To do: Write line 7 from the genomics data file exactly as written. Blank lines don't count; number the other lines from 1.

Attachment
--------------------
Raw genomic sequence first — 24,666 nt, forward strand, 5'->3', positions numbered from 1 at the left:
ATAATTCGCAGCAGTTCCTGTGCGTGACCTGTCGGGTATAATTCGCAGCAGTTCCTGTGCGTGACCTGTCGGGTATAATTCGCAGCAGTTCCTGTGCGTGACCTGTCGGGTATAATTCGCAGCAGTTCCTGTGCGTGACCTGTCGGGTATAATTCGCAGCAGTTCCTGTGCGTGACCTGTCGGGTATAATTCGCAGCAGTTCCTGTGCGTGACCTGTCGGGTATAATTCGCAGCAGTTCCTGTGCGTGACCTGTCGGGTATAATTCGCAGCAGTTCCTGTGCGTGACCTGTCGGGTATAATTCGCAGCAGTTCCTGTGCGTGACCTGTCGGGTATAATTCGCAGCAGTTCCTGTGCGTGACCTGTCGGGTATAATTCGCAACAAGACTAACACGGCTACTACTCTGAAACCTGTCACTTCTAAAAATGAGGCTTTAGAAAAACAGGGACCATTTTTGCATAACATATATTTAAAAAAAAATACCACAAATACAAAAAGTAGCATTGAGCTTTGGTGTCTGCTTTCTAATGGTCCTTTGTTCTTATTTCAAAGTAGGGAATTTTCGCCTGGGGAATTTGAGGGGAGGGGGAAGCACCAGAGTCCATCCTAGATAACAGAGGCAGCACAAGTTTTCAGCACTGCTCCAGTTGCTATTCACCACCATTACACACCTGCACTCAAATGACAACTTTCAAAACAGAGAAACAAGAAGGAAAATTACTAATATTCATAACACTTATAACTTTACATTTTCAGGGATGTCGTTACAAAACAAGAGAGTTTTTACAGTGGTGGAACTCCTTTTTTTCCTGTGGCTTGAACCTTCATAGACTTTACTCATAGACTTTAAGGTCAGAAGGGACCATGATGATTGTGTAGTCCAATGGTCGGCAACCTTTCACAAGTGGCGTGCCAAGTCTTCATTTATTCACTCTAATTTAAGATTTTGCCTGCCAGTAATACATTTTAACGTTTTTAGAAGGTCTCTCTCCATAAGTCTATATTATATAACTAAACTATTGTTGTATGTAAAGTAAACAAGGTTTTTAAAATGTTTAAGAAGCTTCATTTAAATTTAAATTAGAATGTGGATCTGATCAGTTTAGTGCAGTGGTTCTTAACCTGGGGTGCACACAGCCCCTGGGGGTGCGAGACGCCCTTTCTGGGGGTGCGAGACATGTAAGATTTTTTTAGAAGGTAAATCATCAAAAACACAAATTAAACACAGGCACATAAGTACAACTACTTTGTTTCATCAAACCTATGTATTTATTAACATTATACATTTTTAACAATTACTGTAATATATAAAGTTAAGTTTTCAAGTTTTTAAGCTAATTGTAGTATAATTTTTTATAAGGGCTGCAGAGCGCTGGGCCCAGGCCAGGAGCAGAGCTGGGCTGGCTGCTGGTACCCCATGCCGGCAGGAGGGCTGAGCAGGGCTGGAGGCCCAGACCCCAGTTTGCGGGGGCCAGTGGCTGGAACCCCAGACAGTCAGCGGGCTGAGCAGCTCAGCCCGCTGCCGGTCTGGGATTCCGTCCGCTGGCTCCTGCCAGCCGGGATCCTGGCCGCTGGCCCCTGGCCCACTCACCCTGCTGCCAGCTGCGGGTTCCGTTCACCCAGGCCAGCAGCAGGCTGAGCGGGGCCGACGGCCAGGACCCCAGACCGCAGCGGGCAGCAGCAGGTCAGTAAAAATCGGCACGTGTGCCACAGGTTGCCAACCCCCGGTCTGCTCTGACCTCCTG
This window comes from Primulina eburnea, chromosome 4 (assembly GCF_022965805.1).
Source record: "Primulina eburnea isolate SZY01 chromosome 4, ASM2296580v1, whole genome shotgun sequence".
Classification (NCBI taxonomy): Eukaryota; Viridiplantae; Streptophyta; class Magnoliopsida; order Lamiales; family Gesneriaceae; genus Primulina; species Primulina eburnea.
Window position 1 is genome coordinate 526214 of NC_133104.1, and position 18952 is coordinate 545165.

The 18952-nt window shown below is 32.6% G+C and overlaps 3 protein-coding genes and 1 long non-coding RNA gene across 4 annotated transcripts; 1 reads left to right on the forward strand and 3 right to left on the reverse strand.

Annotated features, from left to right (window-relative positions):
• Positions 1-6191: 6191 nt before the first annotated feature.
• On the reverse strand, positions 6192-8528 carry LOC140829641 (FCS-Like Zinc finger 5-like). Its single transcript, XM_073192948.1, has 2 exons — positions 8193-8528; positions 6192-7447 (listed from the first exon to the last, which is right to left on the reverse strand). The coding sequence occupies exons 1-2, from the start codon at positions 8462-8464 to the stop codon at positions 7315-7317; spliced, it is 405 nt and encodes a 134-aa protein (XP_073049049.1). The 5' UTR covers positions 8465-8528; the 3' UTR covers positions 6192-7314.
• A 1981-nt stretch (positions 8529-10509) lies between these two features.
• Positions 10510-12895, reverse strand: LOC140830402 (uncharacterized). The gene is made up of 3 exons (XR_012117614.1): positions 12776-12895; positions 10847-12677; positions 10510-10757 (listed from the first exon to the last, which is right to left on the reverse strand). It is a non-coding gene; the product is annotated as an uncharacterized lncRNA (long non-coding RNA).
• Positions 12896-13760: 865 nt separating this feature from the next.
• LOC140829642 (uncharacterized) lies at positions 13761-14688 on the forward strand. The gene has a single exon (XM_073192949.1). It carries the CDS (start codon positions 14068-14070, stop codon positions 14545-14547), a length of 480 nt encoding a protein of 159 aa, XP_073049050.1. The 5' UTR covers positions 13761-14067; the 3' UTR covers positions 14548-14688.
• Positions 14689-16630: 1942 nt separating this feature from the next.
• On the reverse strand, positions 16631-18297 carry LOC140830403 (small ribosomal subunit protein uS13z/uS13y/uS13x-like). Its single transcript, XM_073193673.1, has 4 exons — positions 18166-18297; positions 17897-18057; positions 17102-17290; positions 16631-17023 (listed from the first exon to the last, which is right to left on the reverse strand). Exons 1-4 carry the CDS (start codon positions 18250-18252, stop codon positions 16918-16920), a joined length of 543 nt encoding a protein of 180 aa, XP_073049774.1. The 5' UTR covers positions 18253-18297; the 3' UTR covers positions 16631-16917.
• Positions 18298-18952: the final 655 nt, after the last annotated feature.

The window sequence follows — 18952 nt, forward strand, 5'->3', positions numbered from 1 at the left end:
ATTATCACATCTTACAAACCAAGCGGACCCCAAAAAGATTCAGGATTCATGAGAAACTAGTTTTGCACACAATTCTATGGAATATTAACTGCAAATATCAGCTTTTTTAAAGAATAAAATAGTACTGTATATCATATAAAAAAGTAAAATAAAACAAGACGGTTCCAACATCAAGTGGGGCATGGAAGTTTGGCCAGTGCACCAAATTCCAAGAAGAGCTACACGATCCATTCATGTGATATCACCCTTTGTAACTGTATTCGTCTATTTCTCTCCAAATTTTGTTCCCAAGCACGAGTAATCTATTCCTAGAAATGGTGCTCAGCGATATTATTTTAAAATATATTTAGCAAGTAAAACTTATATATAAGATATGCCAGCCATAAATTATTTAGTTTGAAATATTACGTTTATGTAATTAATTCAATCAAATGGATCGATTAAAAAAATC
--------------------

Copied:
The 18952-nt window shown below is 32.6% G+C and overlaps 3 protein-coding genes and 1 long non-coding RNA gene across 4 annotated transcripts; 1 reads left to right on the forward strand and 3 right to left on the reverse strand.